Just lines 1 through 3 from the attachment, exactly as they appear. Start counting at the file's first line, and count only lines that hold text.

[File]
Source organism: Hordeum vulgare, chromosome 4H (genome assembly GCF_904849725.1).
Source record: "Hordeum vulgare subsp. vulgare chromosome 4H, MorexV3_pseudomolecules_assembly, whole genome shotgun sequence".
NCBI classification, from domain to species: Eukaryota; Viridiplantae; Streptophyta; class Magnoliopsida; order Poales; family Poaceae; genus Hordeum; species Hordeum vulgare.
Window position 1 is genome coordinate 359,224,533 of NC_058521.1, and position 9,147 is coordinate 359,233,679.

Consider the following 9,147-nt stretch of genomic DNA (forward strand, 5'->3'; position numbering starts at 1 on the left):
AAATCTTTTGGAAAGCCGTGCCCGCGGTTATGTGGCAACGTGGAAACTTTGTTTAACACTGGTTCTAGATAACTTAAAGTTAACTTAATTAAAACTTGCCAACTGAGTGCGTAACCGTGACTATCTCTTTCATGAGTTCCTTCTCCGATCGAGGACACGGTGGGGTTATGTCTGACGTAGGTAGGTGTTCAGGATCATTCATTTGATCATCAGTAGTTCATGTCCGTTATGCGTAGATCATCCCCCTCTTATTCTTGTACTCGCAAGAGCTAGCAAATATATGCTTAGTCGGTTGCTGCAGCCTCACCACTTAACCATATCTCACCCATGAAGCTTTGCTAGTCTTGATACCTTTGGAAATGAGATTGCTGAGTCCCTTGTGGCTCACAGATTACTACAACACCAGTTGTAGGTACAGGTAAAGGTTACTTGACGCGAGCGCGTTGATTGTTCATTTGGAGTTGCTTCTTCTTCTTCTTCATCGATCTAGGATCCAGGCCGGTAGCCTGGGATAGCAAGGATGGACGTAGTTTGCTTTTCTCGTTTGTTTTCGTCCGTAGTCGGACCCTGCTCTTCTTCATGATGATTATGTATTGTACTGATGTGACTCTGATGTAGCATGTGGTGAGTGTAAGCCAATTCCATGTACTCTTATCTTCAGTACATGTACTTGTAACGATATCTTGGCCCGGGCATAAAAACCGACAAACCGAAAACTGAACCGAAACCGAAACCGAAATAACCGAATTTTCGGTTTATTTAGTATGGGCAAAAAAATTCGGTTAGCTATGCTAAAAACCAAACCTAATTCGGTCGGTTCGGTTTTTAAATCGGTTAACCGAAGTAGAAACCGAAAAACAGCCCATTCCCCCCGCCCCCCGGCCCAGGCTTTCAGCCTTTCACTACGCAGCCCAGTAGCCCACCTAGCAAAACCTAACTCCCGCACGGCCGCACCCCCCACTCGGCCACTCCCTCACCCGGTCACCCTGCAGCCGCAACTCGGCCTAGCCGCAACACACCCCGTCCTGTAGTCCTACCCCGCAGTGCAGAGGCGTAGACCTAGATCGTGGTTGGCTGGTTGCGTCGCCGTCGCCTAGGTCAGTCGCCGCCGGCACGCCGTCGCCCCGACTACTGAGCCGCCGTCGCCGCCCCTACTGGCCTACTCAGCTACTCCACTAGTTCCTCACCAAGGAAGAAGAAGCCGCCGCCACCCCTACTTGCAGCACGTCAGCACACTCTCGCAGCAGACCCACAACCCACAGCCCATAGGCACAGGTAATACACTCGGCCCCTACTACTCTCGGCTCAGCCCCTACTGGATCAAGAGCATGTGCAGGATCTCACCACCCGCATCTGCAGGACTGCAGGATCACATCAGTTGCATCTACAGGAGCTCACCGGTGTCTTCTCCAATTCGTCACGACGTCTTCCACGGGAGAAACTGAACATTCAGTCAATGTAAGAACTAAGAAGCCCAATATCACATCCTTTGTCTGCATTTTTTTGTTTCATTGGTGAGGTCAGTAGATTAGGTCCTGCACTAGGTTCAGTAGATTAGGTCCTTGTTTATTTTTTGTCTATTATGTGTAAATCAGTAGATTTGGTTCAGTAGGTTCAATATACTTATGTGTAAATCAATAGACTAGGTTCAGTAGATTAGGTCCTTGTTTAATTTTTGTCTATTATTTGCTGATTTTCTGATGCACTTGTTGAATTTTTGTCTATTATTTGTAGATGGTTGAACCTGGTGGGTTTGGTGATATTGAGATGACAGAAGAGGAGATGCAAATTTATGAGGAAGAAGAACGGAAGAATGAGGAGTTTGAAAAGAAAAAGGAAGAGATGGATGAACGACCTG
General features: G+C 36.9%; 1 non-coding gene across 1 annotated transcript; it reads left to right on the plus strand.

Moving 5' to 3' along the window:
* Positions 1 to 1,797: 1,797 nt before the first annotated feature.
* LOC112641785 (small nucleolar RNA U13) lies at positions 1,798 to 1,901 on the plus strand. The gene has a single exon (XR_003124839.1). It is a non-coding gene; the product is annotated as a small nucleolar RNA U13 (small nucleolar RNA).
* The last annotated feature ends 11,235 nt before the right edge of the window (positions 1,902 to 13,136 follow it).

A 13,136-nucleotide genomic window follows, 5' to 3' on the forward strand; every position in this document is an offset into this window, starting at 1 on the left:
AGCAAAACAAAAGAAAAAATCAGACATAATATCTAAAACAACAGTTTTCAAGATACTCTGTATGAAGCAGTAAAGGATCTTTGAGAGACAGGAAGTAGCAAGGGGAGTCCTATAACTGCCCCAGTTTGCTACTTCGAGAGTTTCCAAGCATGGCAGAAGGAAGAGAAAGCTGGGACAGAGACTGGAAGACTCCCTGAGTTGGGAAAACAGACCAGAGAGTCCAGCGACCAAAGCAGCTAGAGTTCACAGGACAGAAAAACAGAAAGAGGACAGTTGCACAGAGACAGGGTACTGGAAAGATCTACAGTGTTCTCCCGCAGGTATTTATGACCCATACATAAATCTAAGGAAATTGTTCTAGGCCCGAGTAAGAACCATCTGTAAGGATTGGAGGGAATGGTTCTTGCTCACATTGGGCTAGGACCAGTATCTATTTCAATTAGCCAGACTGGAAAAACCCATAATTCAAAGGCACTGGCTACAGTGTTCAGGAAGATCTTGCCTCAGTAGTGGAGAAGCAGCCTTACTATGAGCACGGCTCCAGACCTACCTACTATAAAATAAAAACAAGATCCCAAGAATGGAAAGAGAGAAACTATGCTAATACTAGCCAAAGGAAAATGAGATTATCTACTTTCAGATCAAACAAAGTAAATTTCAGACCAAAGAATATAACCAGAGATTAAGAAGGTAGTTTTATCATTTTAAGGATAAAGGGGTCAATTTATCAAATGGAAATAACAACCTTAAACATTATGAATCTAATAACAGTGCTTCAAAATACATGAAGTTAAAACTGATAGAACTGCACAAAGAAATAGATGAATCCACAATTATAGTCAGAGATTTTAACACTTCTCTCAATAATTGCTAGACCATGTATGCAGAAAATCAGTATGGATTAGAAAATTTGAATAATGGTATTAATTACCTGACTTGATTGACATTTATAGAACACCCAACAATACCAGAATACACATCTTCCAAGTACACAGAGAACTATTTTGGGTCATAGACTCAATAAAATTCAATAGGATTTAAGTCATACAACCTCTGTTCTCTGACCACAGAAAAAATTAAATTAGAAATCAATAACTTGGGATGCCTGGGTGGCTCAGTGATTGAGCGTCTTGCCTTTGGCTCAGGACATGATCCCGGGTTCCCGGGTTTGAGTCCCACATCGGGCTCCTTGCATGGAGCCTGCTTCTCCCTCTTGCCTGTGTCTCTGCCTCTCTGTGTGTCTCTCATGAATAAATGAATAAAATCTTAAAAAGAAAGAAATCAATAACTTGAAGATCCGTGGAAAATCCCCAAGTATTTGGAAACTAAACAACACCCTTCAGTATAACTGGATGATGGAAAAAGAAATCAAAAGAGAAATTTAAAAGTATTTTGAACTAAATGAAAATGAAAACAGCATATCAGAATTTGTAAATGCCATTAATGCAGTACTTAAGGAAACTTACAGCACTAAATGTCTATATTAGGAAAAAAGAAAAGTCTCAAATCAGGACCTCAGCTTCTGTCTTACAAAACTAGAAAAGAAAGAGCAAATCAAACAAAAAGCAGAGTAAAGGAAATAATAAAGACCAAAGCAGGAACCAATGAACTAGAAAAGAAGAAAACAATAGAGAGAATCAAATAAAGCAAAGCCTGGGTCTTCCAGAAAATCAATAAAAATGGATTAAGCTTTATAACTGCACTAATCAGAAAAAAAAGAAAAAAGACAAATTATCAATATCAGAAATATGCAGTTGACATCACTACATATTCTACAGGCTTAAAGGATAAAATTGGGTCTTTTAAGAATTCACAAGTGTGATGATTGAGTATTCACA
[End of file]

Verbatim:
Source organism: Hordeum vulgare, chromosome 4H (genome assembly GCF_904849725.1).
Source record: "Hordeum vulgare subsp. vulgare chromosome 4H, MorexV3_pseudomolecules_assembly, whole genome shotgun sequence".
NCBI classification, from domain to species: Eukaryota; Viridiplantae; Streptophyta; class Magnoliopsida; order Poales; family Poaceae; genus Hordeum; species Hordeum vulgare.